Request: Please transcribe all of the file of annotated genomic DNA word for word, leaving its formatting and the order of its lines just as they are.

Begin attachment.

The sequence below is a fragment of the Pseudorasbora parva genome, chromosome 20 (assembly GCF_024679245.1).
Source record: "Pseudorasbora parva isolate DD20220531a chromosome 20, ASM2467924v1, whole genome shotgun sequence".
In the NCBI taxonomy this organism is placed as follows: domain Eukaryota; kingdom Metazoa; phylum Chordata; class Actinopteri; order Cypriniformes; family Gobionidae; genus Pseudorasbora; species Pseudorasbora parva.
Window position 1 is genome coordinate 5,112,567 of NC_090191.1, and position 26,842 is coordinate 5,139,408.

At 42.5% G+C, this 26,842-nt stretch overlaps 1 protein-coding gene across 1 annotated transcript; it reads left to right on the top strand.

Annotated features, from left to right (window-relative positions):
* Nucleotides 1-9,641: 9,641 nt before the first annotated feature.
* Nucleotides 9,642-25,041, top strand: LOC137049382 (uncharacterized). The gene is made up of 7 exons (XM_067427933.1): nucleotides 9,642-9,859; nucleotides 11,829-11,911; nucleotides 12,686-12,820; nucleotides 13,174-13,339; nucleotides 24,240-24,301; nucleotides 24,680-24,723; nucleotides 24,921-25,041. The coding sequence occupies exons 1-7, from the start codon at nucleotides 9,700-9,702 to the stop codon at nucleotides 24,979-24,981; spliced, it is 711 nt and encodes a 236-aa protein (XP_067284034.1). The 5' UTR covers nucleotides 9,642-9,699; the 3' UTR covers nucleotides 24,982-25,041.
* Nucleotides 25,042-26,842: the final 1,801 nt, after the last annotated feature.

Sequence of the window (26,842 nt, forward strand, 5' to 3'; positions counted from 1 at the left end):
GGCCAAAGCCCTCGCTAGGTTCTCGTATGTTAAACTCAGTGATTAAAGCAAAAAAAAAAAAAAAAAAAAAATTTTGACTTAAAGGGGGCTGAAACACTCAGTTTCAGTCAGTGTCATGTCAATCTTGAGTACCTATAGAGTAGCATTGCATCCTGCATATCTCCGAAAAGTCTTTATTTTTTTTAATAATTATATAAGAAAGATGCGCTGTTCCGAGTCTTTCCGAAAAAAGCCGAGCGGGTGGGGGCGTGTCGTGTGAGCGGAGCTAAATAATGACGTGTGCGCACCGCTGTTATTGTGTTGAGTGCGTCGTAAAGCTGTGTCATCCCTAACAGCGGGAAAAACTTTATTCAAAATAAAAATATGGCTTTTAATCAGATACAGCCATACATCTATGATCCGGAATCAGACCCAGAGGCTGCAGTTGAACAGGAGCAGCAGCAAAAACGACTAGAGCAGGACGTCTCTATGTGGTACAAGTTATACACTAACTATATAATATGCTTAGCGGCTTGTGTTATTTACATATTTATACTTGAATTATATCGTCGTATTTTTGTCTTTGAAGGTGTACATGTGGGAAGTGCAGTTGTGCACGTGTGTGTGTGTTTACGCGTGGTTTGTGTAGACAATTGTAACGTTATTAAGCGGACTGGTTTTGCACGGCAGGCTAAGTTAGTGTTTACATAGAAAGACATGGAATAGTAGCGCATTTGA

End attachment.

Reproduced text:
The sequence below is a fragment of the Pseudorasbora parva genome, chromosome 20 (assembly GCF_024679245.1).
Source record: "Pseudorasbora parva isolate DD20220531a chromosome 20, ASM2467924v1, whole genome shotgun sequence".
In the NCBI taxonomy this organism is placed as follows: domain Eukaryota; kingdom Metazoa; phylum Chordata; class Actinopteri; order Cypriniformes; family Gobionidae; genus Pseudorasbora; species Pseudorasbora parva.
Window position 1 is genome coordinate 5,112,567 of NC_090191.1, and position 26,842 is coordinate 5,139,408.

At 42.5% G+C, this 26,842-nt stretch overlaps 1 protein-coding gene across 1 annotated transcript; it reads left to right on the top strand.

Annotated features, from left to right (window-relative positions):
* Nucleotides 1-9,641: 9,641 nt before the first annotated feature.
* Nucleotides 9,642-25,041, top strand: LOC137049382 (uncharacterized). The gene is made up of 7 exons (XM_067427933.1): nucleotides 9,642-9,859; nucleotides 11,829-11,911; nucleotides 12,686-12,820; nucleotides 13,174-13,339; nucleotides 24,240-24,301; nucleotides 24,680-24,723; nucleotides 24,921-25,041. The coding sequence occupies exons 1-7, from the start codon at nucleotides 9,700-9,702 to the stop codon at nucleotides 24,979-24,981; spliced, it is 711 nt and encodes a 236-aa protein (XP_067284034.1). The 5' UTR covers nucleotides 9,642-9,699; the 3' UTR covers nucleotides 24,982-25,041.
* Nucleotides 25,042-26,842: the final 1,801 nt, after the last annotated feature.

Sequence of the window (26,842 nt, forward strand, 5' to 3'; positions counted from 1 at the left end):
GGCCAAAGCCCTCGCTAGGTTCTCGTATGTTAAACTCAGTGATTAAAGCAAAAAAAAAAAAAAAAAAAAAATTTTGACTTAAAGGGGGCTGAAACACTCAGTTTCAGTCAGTGTCATGTCAATCTTGAGTACCTATAGAGTAGCATTGCATCCTGCATATCTCCGAAAAGTCTTTATTTTTTTTAATAATTATATAAGAAAGATGCGCTGTTCCGAGTCTTTCCGAAAAAAGCCGAGCGGGTGGGGGCGTGTCGTGTGAGCGGAGCTAAATAATGACGTGTGCGCACCGCTGTTATTGTGTTGAGTGCGTCGTAAAGCTGTGTCATCCCTAACAGCGGGAAAAACTTTATTCAAAATAAAAATATGGCTTTTAATCAGATACAGCCATACATCTATGATCCGGAATCAGACCCAGAGGCTGCAGTTGAACAGGAGCAGCAGCAAAAACGACTAGAGCAGGACGTCTCTATGTGGTACAAGTTATACACTAACTATATAATATGCTTAGCGGCTTGTGTTATTTACATATTTATACTTGAATTATATCGTCGTATTTTTGTCTTTGAAGGTGTACATGTGGGAAGTGCAGTTGTGCACGTGTGTGTGTGTTTACGCGTGGTTTGTGTAGACAATTGTAACGTTATTAAGCGGACTGGTTTTGCACGGCAGGCTAAGTTAGTGTTTACATAGAAAGACATGGAATAGTAGCGCATTTGA